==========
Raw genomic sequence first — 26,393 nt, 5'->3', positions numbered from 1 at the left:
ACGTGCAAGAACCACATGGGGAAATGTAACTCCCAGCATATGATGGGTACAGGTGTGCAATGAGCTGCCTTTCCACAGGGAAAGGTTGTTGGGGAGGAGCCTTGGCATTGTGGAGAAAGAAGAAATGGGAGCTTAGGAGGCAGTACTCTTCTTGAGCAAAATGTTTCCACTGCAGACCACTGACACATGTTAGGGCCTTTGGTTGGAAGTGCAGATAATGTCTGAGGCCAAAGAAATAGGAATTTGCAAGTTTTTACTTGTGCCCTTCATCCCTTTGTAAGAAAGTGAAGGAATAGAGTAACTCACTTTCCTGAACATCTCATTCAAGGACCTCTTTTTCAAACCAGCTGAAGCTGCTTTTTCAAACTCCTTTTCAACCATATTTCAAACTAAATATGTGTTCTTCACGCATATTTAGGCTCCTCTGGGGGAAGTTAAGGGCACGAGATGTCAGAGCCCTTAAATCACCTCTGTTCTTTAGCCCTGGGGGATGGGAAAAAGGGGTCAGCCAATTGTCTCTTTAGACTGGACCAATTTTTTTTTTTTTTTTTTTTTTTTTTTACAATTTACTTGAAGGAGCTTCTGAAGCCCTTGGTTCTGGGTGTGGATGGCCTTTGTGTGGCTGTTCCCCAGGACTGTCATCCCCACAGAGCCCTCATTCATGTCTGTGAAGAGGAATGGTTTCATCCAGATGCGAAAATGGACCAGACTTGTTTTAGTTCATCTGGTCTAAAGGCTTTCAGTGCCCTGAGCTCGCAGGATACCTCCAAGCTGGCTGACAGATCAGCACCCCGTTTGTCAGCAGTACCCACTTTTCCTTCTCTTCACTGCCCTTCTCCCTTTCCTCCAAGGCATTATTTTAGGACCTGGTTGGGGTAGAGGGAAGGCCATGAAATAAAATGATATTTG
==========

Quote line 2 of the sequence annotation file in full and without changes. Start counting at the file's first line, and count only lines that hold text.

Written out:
ACGTGCAAGAACCACATGGGGAAATGTAACTCCCAGCATATGATGGGTACAGGTGTGCAATGAGCTGCCTTTCCACAGGGAAAGGTTGTTGGGGAGGAGCCTTGGCATTGTGGAGAAAGAAGAAATGGGAGCTTAGGAGGCAGTACTCTTCTTGAGCAAAATGTTTCCACTGCAGACCACTGACACATGTTAGGGCCTTTGGTTGGAAGTGCAGATAATGTCTGAGGCCAAAGAAATAGGAATTTGCAAGTTTTTACTTGTGCCCTTCATCCCTTTGTAAGAAAGTGAAGGAATAGAGTAACTCACTTTCCTGAACATCTCATTCAAGGACCTCTTTTTCAAACCAGCTGAAGCTGCTTTTTCAAACTCCTTTTCAACCATATTTCAAACTAAATATGTGTTCTTCACGCATATTTAGGCTCCTCTGGGGGAAGTTAAGGGCACGAGATGTCAGAGCCCTTAAATCACCTCTGTTCTTTAGCCCTGGGGGATGGGAAAAAGGGGTCAGCCAATTGTCTCTTTAGACTGGACCAATTTTTTTTTTTTTTTTTTTTTTTTTTTACAATTTACTTGAAGGAGCTTCTGAAGCCCTTGGTTCTGGGTGTGGATGGCCTTTGTGTGGCTGTTCCCCAGGACTGTCATCCCCACAGAGCCCTCATTCATGTCTGTGAAGAGGAATGGTTTCATCCAGATGCGAAAATGGACCAGACTTGTTTTAGTTCATCTGGTCTAAAGGCTTTCAGTGCCCTGAGCTCGCAGGATACCTCCAAGCTGGCTGACAGATCAGCACCCCGTTTGTCAGCAGTACCCACTTTTCCTTCTCTTCACTGCCCTTCTCCCTTTCCTCCAAGGCATTATTTTAGGACCTGGTTGGGGTAGAGGGAAGGCCATGAAATAAAATGATATTTG